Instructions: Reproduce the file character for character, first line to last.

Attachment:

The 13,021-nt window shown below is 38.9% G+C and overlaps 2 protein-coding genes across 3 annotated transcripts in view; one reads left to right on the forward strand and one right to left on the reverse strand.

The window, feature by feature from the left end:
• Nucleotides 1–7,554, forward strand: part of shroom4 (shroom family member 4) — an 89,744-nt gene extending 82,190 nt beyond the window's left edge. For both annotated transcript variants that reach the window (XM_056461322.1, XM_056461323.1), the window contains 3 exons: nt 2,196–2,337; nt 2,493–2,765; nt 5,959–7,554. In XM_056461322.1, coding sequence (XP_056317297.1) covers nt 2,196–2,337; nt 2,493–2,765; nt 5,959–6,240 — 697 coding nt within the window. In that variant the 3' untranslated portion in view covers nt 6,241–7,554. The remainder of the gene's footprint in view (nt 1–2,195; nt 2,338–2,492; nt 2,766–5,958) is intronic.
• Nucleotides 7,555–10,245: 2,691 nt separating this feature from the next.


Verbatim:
The 13,021-nt window shown below is 38.9% G+C and overlaps 2 protein-coding genes across 3 annotated transcripts in view; one reads left to right on the forward strand and one right to left on the reverse strand.

The window, feature by feature from the left end:
• Nucleotides 1–7,554, forward strand: part of shroom4 (shroom family member 4) — an 89,744-nt gene extending 82,190 nt beyond the window's left edge. For both annotated transcript variants that reach the window (XM_056461322.1, XM_056461323.1), the window contains 3 exons: nt 2,196–2,337; nt 2,493–2,765; nt 5,959–7,554. In XM_056461322.1, coding sequence (XP_056317297.1) covers nt 2,196–2,337; nt 2,493–2,765; nt 5,959–6,240 — 697 coding nt within the window. In that variant the 3' untranslated portion in view covers nt 6,241–7,554. The remainder of the gene's footprint in view (nt 1–2,195; nt 2,338–2,492; nt 2,766–5,958) is intronic.
• Nucleotides 7,555–10,245: 2,691 nt separating this feature from the next.